E.g. for transportation purposes the aft tail would indeed be just a simple tube or scaffolding structure that can be transported side-by-side with the main fuselage in the same car trailer and then easily be bolted on at the airstrip’s preflight pad. Same for the main rotor or the various covers.

With that in mind I kept the overall logic of the groupings intact. You just have to be careful then to always move the entire group like for instance the seat assembly to retain functionality. On occasion it means however that you may have to move a few pins around or change their type so they plug into different holes and connectors.

Additionally I wanted to avoid the use of too many extra parts. I knew I would need some parts from my own inventory simply because they are not contained in the set and I also knew that I would need quite some pieces to create a custom engine rendition, but otherwise I tried to restrain myself and not go overboard. This is an affordable set, after all, an there seems no point in making it too difficult and too expensive for other people to customize it.

The clunky motor being the big stinker, it represented a few challenges to get rid of. Because it is used as a structural element, once it would be gone the model would lose a lot of its stability, so I had to come up with a way to compensate. On a similar note I also wanted to free the cockpit parts from their use as anchors for the elements that stabilize the main rotor’s bearing and shaft. This may seem unnecessary, but if I ever decided to customize the model ever further, it would facilitate things like replacing the panels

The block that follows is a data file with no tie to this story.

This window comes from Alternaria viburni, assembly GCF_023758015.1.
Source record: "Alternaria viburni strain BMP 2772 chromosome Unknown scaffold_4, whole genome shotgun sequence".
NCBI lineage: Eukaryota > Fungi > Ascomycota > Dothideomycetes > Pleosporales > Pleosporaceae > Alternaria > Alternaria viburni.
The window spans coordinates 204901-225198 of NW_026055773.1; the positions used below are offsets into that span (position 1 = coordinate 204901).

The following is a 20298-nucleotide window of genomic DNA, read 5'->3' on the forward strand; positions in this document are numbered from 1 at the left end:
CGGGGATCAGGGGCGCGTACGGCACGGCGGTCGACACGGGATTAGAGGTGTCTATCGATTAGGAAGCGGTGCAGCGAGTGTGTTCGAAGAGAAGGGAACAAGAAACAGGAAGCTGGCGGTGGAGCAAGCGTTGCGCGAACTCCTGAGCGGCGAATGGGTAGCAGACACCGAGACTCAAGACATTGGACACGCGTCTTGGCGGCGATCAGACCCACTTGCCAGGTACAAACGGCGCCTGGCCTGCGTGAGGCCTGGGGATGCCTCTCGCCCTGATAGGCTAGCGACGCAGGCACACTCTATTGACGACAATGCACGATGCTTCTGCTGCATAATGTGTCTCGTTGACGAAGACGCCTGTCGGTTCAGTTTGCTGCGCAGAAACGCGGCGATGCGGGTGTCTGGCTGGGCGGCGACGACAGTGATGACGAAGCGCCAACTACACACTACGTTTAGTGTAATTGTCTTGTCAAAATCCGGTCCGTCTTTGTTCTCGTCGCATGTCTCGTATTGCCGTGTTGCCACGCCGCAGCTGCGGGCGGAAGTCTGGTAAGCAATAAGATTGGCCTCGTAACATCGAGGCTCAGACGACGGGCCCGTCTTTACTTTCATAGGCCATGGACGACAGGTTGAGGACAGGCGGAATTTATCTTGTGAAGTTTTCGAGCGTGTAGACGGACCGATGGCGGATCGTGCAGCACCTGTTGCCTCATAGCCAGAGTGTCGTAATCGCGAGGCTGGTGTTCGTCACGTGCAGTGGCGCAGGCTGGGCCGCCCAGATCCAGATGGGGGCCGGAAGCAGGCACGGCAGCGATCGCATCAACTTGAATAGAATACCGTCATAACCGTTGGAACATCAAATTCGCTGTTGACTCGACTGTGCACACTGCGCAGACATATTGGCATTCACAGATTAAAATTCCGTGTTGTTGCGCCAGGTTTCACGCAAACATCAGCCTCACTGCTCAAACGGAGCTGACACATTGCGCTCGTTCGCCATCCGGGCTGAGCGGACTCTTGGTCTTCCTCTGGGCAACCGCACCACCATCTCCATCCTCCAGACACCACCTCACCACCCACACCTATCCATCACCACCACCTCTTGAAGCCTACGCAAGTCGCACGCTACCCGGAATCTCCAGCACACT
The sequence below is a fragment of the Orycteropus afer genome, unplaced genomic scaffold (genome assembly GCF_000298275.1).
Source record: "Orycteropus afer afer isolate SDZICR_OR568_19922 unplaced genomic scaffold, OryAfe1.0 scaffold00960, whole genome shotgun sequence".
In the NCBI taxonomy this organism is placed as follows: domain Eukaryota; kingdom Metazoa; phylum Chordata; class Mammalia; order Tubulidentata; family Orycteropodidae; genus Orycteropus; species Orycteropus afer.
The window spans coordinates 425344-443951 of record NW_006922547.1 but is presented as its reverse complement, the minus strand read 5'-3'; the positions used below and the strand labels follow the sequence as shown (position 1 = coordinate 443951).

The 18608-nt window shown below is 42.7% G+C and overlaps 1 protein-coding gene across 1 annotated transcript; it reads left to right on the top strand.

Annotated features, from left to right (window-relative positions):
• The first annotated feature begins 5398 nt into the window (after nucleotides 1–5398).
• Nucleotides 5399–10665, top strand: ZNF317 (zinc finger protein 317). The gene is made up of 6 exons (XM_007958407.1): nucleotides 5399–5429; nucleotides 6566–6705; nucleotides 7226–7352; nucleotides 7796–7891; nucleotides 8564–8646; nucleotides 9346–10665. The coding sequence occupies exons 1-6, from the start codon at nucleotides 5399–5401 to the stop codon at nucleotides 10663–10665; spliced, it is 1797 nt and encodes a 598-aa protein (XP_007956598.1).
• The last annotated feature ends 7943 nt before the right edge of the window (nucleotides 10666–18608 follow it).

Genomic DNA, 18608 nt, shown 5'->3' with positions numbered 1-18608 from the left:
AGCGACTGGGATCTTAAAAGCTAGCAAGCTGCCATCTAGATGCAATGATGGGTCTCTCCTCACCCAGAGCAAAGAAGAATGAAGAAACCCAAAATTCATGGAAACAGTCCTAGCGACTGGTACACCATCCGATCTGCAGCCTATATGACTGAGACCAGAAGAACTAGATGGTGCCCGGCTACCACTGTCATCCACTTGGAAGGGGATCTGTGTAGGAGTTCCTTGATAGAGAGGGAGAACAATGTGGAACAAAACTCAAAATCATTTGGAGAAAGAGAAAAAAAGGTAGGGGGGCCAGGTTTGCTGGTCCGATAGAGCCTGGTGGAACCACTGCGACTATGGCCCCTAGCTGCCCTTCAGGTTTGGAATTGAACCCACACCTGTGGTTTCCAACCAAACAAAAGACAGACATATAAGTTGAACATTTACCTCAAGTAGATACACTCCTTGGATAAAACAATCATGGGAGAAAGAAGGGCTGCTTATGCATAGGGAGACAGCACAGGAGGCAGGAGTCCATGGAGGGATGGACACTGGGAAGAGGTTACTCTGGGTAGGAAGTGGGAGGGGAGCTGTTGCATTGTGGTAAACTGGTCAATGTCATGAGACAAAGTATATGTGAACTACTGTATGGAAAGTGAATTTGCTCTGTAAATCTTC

With all this it only seems natural that one would also want to improve other details also while at it. One simple thing is for instance adding all sorts of little lights to make things more lively and at least retain the illusion of the air vehicle complying with FAA regulations. 😉

Lego 42057 MOC, Overview

Basic Idea